Thursday, April 16, 2015

Always Do the Paperwork

Sample Firing Schedule Log

When I interviewed Jodi McRaney-Rusho, we had an email discussion about tracking firing schedules. I remembered this a little while ago while I was working through some Excel exercises. It reminded me of how important it is to keep good records. I'm not just talking about firing schedules, which are a MUST, but also your sketches and notes about products.

To start with, new kilns usually come with a sample log that you can copy and use. I use the form that came with my kiln and keep all of my schedules in a note book. There are also free downloadable sheets on the web. offers a fused glass calculator and free Excel spreadsheet. A step further (that I am definitely doing in the future) is to create a spreadsheet in Excel. This will allow you to get an at-a-glance view of your firing successes and failures and to organize your data by type in separate sheets. For example, if you do production jewelry work, you can keep exact firings for each product size and type of glass in it's own sheet. After years of keeping paper logs, I think a spreadsheet is a very efficient way to organize data.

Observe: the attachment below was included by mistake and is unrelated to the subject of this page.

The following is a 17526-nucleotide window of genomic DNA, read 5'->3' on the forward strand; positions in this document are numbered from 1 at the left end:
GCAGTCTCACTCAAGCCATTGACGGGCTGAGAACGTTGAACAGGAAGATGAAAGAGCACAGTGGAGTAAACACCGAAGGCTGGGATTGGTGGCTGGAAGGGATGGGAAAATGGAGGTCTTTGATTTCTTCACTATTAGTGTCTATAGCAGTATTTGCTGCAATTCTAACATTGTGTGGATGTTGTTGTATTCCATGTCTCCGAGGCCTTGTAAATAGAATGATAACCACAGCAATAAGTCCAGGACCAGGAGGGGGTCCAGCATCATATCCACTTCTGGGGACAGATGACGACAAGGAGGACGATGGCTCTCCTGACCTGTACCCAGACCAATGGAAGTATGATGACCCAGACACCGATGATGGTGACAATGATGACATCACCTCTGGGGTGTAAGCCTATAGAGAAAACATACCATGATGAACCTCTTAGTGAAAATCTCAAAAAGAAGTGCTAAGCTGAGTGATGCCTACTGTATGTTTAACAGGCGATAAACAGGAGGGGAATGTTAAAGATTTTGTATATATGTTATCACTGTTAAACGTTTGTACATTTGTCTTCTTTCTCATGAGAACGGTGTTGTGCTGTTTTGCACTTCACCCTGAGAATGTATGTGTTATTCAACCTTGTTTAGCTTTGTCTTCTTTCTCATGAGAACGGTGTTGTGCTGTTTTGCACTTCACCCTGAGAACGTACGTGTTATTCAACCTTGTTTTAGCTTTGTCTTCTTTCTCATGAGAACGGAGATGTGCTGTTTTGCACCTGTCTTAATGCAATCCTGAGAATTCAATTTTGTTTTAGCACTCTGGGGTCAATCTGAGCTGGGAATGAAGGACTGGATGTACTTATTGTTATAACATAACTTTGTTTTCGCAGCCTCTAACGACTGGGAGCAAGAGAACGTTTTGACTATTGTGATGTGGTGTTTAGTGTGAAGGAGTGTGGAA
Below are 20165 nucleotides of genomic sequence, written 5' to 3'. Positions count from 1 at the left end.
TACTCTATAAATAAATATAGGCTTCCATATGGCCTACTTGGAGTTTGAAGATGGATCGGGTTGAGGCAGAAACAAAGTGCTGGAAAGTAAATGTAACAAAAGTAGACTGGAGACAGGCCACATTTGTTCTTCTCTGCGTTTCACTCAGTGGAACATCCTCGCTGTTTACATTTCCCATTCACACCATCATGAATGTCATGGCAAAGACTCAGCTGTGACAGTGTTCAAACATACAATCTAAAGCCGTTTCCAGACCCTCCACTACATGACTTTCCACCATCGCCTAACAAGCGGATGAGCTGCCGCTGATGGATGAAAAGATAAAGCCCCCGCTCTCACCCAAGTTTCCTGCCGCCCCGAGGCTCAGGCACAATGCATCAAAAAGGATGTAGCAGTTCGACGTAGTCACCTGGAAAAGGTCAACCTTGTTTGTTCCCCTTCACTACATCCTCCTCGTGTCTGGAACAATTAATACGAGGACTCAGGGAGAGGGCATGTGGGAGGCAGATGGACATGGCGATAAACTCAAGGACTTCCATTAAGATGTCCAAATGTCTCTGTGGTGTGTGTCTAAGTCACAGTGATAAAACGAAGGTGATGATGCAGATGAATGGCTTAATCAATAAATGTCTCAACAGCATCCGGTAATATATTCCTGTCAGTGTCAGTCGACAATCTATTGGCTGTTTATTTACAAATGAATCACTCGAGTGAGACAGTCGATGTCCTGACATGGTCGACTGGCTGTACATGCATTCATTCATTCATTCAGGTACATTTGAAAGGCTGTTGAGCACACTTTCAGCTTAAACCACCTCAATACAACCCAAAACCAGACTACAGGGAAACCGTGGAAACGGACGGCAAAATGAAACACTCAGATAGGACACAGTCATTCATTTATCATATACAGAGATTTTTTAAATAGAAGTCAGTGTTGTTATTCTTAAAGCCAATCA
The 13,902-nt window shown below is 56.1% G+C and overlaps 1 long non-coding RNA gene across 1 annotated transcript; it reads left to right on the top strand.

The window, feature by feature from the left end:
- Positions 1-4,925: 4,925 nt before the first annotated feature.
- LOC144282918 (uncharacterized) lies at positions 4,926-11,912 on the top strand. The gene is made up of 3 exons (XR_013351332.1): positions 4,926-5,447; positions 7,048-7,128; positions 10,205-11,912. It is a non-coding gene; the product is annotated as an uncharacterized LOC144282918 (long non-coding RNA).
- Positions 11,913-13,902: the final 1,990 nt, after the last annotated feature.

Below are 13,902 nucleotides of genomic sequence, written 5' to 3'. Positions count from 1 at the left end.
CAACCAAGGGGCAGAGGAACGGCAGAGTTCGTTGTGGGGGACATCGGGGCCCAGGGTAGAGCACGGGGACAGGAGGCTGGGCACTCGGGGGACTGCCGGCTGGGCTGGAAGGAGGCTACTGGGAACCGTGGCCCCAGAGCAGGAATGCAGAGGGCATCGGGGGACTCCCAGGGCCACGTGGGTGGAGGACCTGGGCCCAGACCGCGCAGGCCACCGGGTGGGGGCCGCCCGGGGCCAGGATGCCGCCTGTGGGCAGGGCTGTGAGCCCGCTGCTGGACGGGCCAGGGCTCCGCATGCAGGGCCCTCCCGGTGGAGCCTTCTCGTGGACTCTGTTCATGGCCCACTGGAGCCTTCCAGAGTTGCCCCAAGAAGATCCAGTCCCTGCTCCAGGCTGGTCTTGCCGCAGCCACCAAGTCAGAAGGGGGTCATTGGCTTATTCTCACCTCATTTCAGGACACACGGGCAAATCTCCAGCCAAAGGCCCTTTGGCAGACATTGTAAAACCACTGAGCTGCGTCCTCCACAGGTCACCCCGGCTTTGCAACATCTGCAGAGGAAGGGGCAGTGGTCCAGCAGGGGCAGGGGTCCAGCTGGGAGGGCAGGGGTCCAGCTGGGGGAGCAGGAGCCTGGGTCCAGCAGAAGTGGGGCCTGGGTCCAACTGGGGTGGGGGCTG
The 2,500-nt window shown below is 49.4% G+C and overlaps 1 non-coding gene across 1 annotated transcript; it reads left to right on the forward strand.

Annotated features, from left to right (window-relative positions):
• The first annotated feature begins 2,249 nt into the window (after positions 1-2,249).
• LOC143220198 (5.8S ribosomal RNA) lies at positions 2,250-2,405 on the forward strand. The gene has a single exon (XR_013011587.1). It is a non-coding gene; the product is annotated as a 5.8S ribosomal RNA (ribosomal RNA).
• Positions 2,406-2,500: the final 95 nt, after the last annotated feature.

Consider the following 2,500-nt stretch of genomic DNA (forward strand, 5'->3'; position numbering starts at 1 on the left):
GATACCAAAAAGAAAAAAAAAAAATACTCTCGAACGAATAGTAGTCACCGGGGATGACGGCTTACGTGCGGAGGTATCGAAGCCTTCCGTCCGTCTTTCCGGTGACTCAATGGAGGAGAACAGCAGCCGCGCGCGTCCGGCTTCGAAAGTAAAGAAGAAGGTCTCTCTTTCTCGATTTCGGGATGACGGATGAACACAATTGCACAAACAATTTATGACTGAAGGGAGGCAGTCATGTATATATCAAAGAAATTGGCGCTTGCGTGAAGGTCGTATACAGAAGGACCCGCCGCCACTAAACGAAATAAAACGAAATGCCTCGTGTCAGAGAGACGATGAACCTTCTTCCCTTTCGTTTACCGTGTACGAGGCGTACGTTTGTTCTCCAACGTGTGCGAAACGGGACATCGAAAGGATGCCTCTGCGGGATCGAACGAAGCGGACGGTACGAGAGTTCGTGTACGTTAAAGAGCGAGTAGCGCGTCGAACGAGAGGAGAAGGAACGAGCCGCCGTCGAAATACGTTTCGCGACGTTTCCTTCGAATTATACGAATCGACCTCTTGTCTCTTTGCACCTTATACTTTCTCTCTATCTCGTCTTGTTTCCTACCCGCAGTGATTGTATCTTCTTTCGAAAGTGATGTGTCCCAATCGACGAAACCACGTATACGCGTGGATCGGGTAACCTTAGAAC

My Firing Log

As important as firing logs, your own sketches and notes are valuable creative documents. It's easier to work out color combinations and palettes on paper before you ever commit to cutting any glass. Sample boards of tile and glass are indispensable for planning mosaic work. There are also sample grout color boards that save a lot of time and money for the artist by allowing you to see the colors side by side. As you plan your work, keep track of the order number (not just the name) for each color of glass, tile or grout. This will help you if you need to order more. Colors are discontinued from time to time. If you have a record of a color that you want to order, but the number isn't there, then you'll need to talk to a customer service representative to find a replacement.

For my custom client work, I kept a file folder of all of our emails, notes from meetings, sketches, material recommendations, estimates and invoices. This is also a good place to keep product notes. For instance, I did a mosaic shower inset for a client and I recommended epoxy grout. However, I had limited experience with epoxy grout. It is superior for water resistance, but a very difficult product to work with. After discussing the whole project with the client, I found out that they had a contractor who would grout the complete shower. I noted his name and contact information in the file for future reference.

There are many reasons and different methods to keep good records. Choose one that works for you and your needs. 

May all of your scores run true!

No comments:

Post a Comment